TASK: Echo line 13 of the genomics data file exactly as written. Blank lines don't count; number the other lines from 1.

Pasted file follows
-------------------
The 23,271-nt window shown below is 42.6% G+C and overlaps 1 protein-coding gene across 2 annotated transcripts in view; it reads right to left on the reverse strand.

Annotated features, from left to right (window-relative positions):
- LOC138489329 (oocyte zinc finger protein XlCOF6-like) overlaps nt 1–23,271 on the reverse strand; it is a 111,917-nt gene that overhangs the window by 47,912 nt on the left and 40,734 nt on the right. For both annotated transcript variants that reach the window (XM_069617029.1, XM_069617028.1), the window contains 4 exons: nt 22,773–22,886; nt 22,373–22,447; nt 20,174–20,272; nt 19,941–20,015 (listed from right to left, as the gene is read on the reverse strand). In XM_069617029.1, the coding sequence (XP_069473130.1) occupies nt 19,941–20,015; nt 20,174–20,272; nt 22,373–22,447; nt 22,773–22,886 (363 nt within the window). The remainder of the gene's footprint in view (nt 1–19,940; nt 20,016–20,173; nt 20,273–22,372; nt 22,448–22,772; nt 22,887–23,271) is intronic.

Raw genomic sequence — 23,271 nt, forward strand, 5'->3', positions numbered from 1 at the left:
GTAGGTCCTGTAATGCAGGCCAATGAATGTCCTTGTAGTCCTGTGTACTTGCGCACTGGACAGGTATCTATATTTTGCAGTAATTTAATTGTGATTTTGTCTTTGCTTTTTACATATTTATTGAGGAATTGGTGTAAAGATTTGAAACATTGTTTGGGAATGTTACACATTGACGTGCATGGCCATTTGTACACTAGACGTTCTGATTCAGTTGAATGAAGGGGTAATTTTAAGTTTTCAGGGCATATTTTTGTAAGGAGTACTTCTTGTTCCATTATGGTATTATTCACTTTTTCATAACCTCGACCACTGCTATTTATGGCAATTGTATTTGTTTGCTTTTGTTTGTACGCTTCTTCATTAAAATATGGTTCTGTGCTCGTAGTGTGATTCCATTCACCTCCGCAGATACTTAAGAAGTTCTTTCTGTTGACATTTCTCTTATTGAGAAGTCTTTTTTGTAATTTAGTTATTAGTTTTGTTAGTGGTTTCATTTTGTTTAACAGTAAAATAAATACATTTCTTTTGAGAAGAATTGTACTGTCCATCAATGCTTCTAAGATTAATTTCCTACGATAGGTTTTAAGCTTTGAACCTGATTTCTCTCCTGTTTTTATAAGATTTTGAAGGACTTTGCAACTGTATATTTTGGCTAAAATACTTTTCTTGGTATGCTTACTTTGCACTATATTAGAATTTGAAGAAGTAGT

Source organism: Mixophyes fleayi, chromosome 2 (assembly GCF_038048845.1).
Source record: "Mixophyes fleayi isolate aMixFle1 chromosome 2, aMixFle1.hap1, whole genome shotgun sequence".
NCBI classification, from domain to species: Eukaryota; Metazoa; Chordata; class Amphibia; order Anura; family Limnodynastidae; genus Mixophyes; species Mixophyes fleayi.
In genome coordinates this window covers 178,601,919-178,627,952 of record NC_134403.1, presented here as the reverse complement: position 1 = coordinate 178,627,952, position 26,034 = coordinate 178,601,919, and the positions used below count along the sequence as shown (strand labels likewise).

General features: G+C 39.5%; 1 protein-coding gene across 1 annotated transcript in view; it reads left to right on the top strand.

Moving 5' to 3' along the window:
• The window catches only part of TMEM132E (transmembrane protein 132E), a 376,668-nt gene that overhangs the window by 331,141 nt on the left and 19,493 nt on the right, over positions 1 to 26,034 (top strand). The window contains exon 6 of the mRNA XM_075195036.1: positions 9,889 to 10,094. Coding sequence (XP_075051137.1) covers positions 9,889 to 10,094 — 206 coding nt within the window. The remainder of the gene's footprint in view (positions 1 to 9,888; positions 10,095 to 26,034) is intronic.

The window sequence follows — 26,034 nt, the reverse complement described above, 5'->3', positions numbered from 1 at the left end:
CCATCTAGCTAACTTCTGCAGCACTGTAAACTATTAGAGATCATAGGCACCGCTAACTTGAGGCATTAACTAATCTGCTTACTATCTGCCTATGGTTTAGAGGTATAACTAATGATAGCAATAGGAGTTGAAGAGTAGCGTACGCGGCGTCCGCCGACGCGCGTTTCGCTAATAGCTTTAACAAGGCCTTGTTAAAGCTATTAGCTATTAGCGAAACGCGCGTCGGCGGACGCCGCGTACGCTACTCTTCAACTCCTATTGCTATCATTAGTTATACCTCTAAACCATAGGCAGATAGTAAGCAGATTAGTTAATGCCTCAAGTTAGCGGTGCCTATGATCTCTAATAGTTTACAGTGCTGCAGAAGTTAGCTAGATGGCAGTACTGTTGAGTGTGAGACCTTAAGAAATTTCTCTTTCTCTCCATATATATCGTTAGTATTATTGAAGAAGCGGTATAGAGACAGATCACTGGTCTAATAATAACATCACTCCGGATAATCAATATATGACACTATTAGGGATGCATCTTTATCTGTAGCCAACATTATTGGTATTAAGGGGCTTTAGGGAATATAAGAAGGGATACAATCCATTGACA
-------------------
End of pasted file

The window sequence follows — 26,034 nt, the reverse complement described above, 5'->3', positions numbered from 1 at the left end: